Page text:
A few months ago I began to assess the state of a handful of paintings in my storage area.  These are artworks I planned to revisit and rework someday, and periodically I find the motivation and twist that can breath new life into these images.

During this latest round of reworking, I found the need to crop down and cut some of the excess compositions of these works given they were executed for commercial clients with the need for ‘bleed’ – that extra space added before digital media that was necessary to be included in original artworks to compensate for variations in cover design, damage in transport (yes we actually had to ship art back and forth to clients in the prehistoric times!), and production cropping and cutting.

What I was left with after the cropping and cutting of these paintings on panel were a couple of strips of artwork approximately 3-5 inches wide and 18 inches long.

These residual parts of the cropping opened up a question to me.  Given that I had originated and been using an experimental mounting technique of gluing acid-free paper to panel boards since 1992 and sharing this technique with thousands of other professionals and students over the past two decades through my teaching and videos, how well does this technique hold up?

Was I leading a wave of artists down a blind alley only to have the art disintegrate in the future?
 I decided to investigate my methods and snap these panels in two to see what was going on.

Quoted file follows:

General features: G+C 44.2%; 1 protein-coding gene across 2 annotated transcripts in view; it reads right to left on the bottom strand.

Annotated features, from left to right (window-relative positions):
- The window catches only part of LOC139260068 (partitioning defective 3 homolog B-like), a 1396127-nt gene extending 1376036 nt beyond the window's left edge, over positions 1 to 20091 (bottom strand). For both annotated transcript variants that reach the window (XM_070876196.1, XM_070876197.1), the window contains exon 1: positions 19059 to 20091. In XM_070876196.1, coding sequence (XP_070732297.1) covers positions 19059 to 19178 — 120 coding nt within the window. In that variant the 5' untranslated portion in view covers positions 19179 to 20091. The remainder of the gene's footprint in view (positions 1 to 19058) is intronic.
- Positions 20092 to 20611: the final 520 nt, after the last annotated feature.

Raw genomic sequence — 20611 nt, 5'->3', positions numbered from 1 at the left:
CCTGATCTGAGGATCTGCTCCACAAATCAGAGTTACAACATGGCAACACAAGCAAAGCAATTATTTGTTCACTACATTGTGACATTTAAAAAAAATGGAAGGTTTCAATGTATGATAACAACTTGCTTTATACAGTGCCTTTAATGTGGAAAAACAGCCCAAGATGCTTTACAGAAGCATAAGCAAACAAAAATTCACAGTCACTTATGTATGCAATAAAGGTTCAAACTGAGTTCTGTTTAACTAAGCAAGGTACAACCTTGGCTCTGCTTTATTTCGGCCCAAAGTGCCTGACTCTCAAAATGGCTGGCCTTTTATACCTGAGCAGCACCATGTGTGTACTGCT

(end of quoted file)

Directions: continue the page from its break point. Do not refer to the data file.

I was surprised by what happened.

Rather than cleanly breaking in two, the mounted paper acted like a hinge, adhering to both broken pieces of masonite and not easily tearing.

Given what happened in both tests, as you may see below, I am happy to report that the results of the mounting of the paper to panel are holding up better than I could have expected.

As you can see in each case, the paper is fully bonded to the surface of each of the masonite panels used in this process. Both bonded so well, that in each case the masonite itself was structurally separating apart instead of the paper separating from the panel!  The binding material in each instance was Matte Medium (cannot recall the manufacturer, but likely Speedball at that time) and the paper Strathmore 500 Series Drawing Paper, 2ply.

One of these mountings dates from 1994 (the orange oil painted surface), and the other from 1998 – 23 and 19 years old respectively!  Given that the entirety of the surface was still fully adhesive and so uniform in its strength I have no doubts as to the stability of this surface and its likely longevity.

Great news for any of my collectors and for those of you using my technique!  You may now do so with great peace of mind as to the stability and resiliency of these methods!

As to what is happening to the rest of these paintings?

You can see the results of one panel, re-primed with a new oil ground (hints of that are seen in the below image) and recently finished as a new Gandalf portrait! (bottom)  It is a ‘two-for-one’ deal with another old book cover I care not for lurking beneath all that oil!

Gandalf – Pensive     20″ x 16″   Oil on Paper on Panel   2017    Donato Giancola